April 2011

The winter retreat here has supported an atmosphere of calm, of steady effort which has been very beneficial. With a resident support group of eleven or so people, along with others dropping in for the day to meditate or to help out, it has also felt like a good time for the wider Dhamma-community. There’s an inspiring matter-of-factness about the way in which the monastery receives its support and its supporters: requisites arrive on a daily basis (sometimes via a grocer’s delivery van or by people walking in with a box of candles and a cheque) and with equal familiarity people turn up, grab a meditation cushion and get on with their practice. One morning we noticed a car parked in the field to find out that its owner had driven over from the Winchester region to get to the early morning sitting. Having found the monastery entrance blocked by the ‘vandal-defence’ posts, he’d driven in the back way across the meadows to get to the 4:30 am-6:00 am sitting. Dhamma clearly means a lot to an increasing number of folk.

And so, as we come out of our winter retreat, there’s a flurry of requests for groups to come to the monastery or for us to travel and teach. By mid-January I had teaching invitations to Ireland, Wales, Italy, Slovenia, Serbia, Hungary and Romania, on top of the bookings that had been made last year. Although it’s unlikely that I’ll be able to respond to these personally I hope that other Sangha members can pick them up. With Ajahn Karuniko returning from his three-month sabbatical in Sri Lanka, Thailand and Malaysia and Ajahn Gavesako joining the community in March, there is potential teaching capacity.

However there are a good amount of responsibilities on the home front. We have a Wesak celebration on May 28th, which we’ve timed to coincide with the visits of Luangpor Liem and Luangpor Anek, two of the most senior monks of the Ajahn Chah lineage. Luangpor Liem is the abbot of Wat Pah Pong and is renowned for his ability to remain unflappable in the midst of a scenario which is quite chaotic; known also to be a man of few words, he can yet give deep and penetrative discourses when called upon. He and Luangpor Anek have many duties looking after not just their own monasteries but the affairs of over two hundred monasteries in Thailand. Therefore it is rare that they leave Thailand – they were last here in 1999 and may not come again – so I strongly encourage people to come and meet them between 25th and 28th May.

On May 29th there will be a commemoration in memory of Barry Durrant, founder of the Maidstone Buddhist group and long-term supporter of the monastery. As he passed away quite suddenly in February there wasn’t the opportunity for a full occasion that would allow his many friends to gather. Of course, in accordance with his wishes, the ceremony will be quiet and simple, but it does feel appropriate to have a time when all who knew him to gather. If you’d like any details, please contact Rocana on 01483 761398.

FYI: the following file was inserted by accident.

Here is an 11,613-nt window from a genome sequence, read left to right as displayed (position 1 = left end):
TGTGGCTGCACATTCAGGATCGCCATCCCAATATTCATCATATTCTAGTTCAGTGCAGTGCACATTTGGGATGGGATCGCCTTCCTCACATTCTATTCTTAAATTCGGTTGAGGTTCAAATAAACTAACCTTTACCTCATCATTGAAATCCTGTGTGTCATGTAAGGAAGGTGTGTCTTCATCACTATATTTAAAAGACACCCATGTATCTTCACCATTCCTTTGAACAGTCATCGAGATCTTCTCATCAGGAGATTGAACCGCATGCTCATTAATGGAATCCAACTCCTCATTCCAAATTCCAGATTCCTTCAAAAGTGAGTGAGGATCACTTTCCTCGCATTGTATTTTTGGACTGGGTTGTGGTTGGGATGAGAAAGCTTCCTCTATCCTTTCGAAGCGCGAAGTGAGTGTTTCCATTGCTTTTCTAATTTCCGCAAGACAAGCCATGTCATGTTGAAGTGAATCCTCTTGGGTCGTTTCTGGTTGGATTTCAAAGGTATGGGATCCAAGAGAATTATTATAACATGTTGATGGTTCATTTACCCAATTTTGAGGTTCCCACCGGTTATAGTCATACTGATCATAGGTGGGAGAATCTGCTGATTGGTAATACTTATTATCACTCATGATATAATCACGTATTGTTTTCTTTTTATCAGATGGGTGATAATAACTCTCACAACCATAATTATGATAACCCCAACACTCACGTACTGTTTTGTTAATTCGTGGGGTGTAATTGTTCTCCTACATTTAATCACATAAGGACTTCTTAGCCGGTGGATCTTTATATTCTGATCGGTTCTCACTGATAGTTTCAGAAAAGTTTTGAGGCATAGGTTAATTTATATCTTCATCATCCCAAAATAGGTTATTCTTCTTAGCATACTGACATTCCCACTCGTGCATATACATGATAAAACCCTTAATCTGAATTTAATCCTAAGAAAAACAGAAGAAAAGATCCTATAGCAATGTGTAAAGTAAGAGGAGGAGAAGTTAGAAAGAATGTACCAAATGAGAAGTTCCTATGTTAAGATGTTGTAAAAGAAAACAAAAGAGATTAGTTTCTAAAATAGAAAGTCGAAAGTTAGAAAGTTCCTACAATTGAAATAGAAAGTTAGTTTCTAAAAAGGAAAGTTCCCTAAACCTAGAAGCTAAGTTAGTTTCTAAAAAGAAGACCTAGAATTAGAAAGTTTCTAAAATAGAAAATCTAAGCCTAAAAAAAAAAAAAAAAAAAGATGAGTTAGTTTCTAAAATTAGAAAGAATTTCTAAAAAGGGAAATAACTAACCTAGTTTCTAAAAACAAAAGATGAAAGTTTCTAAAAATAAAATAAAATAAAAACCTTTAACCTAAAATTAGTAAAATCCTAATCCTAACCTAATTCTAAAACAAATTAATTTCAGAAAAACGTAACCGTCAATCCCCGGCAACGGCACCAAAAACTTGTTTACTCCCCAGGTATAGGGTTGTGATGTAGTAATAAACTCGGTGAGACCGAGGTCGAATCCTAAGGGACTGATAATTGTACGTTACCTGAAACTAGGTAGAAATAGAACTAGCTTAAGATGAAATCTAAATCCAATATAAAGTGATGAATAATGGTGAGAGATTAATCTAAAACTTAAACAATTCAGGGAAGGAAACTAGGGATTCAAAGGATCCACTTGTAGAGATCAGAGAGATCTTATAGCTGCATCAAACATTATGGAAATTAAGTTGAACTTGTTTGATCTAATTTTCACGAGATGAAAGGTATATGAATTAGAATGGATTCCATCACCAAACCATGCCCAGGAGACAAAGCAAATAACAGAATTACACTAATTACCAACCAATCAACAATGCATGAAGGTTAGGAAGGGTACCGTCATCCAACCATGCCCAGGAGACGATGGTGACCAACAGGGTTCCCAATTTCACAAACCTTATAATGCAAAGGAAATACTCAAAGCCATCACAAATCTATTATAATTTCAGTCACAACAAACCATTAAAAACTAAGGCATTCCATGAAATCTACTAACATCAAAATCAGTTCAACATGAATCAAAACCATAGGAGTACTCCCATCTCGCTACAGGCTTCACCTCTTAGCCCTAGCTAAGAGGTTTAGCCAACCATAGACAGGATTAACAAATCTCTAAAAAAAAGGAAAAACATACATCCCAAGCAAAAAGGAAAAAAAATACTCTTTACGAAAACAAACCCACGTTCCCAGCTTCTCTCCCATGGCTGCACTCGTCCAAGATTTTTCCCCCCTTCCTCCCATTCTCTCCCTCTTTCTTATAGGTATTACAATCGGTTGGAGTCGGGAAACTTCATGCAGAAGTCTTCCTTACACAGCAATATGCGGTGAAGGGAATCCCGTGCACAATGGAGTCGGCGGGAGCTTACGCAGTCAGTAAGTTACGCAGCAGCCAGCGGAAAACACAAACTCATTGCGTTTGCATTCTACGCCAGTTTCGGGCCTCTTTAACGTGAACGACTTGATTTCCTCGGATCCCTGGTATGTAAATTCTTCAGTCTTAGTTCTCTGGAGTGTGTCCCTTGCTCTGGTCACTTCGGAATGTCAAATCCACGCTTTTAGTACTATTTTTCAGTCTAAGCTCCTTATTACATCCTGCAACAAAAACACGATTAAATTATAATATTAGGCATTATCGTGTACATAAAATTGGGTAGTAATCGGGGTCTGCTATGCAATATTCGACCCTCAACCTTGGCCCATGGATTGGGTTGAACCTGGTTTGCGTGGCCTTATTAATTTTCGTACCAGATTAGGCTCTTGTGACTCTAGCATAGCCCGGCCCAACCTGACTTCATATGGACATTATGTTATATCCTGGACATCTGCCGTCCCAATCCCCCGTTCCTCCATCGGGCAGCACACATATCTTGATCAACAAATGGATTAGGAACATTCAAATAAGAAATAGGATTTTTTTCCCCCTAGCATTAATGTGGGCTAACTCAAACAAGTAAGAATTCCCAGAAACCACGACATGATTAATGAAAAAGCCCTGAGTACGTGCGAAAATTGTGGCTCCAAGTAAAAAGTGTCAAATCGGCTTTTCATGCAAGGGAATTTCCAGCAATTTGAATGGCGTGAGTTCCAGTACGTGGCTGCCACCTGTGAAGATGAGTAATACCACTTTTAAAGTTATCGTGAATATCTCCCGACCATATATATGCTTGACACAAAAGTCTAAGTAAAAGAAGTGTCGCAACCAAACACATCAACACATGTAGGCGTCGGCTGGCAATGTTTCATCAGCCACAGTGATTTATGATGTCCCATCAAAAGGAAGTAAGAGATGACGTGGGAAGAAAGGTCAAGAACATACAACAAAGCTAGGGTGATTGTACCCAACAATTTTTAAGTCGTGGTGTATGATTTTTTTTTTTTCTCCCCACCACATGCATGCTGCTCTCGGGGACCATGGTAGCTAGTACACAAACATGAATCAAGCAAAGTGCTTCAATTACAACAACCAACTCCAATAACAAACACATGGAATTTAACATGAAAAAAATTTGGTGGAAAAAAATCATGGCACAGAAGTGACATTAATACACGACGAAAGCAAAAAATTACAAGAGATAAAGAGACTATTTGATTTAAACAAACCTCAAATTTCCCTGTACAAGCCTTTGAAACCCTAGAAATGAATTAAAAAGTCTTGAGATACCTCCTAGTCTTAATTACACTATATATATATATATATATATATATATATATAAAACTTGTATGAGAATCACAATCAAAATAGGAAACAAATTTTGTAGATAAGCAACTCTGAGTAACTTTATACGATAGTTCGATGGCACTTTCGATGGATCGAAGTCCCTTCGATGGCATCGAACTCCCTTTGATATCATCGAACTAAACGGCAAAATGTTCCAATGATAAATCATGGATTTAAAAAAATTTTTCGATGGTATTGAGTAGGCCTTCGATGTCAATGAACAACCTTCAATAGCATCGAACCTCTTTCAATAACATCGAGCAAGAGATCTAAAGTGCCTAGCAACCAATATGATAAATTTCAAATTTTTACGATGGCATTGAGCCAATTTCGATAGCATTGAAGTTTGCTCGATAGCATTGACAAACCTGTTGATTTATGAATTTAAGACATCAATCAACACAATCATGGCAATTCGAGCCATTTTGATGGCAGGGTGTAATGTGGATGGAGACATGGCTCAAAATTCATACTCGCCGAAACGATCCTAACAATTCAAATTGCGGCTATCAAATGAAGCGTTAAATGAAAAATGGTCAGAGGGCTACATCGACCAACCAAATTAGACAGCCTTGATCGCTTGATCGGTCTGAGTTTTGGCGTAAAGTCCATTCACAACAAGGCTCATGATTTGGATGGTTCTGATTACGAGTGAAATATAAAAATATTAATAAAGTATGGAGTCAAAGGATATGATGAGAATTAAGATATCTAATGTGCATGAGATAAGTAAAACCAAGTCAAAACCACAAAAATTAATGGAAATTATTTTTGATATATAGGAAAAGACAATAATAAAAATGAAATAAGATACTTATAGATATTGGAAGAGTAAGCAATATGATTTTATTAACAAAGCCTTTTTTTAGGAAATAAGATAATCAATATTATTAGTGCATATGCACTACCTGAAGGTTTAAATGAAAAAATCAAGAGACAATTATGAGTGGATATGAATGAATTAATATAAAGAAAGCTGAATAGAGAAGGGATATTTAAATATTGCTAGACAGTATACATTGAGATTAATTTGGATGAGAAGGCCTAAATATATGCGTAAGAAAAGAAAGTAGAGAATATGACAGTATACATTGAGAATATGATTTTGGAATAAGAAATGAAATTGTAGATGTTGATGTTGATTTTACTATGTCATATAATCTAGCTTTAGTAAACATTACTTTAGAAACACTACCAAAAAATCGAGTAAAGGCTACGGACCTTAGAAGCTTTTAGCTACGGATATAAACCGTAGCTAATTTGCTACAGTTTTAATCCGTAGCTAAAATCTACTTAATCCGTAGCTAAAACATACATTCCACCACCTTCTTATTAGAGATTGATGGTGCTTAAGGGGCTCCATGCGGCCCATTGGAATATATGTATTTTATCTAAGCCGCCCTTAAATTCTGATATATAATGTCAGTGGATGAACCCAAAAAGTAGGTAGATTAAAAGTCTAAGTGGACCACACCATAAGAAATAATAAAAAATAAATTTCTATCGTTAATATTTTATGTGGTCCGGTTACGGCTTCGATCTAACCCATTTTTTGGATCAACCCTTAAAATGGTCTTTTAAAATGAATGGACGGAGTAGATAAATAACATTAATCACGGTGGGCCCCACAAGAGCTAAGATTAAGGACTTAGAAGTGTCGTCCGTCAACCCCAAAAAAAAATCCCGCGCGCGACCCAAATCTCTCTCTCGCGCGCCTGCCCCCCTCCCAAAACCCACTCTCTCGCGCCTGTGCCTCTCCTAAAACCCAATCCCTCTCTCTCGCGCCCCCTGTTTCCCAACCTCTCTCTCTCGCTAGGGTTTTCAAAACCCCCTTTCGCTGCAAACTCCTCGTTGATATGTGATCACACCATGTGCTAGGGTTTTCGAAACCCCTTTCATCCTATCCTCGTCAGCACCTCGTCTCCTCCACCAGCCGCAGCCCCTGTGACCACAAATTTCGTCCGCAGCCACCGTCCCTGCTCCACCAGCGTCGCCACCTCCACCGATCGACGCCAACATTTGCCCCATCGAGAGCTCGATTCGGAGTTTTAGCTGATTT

On June 19th there will be the yearly International Thod Pha Pa, which promises to be more jubilant than quiet. As usual, the reason for the event is to generate a sense of community, centred on the Triple Gem. Funds will be raised for the ongoing cloister/covered walkway. As visitors will note, the wooden framework now reaches around to the gateway to the Walled Garden, but without tiling, provided negligible shelter from the rain. So the aim this year will be to sponsor the tiling which volunteers will then be able to fit on the roof.

This summer there will also be a forest work week from July 2nd to July 9 th. This occasion, with lay volunteers and Sangha members engaged in various conservation projects, as well as with meditation and informative guided tours, was a great success last year. Undoubtedly the benign weather was great asset; and we hope that the weather devas will smile upon our efforts this time around. So if you’re interested, please contact ‘Forest Work’ at the monastery; the session begins with an orientation and guided tour on the evening of Friday 1st July.

After that we have a bhikkhu ordination on July 10th perhaps the last of the ‘open-air’ ordinations at Cittaviveka, as we are in the process of moving the sima (ordination precinct) into the Dhamma Hall where it can be used on a more regular basis for Sanghakamma. As two of the candidates will be members of this community, we expect to have a fairly full contingent for the Vassa.

As you may know, the nuns’ community left Cittaviveka to gather at Amaravati for the Winter retreat and we expect a small group to return to Rocana Vihara in May. Ajahn Kovida has dropped in for a visit and expects to again, but currently is undertaking a wandering lifestyle interspersed with teaching engagements. Sr Jotipañña is walking the St John de Compostella pilgrimage route. Meanwhile from the monks’ side of things, Ven Dhammarakkho will also be undertaking a more extensive tudong lifestyle during the spring, and before the Vassa begins on 16th July, it’s likely that samanas will be going off in ones and twos to bring the mendicant life back to the open road of this country.

As far as statistics go, this Vassa will be my 19th as Abbot of Cittaviveka, which I’ve been associated with since its inception 32 years ago. During this time the monastery has grown and developed in terms of its buildings, its woodland, and above all its relevance as a place for people to Go Forth as monks and nuns. That it can do so also highlights another obvious fact: that it means a lot to a lot of people who care to support it. Sometimes people don’t know how best to do that, but it’s really as simple as turning up with that intention in mind. All skills start from the base of something amazing about humans: our sense of empathy and love of the good.

Ajahn Sucitto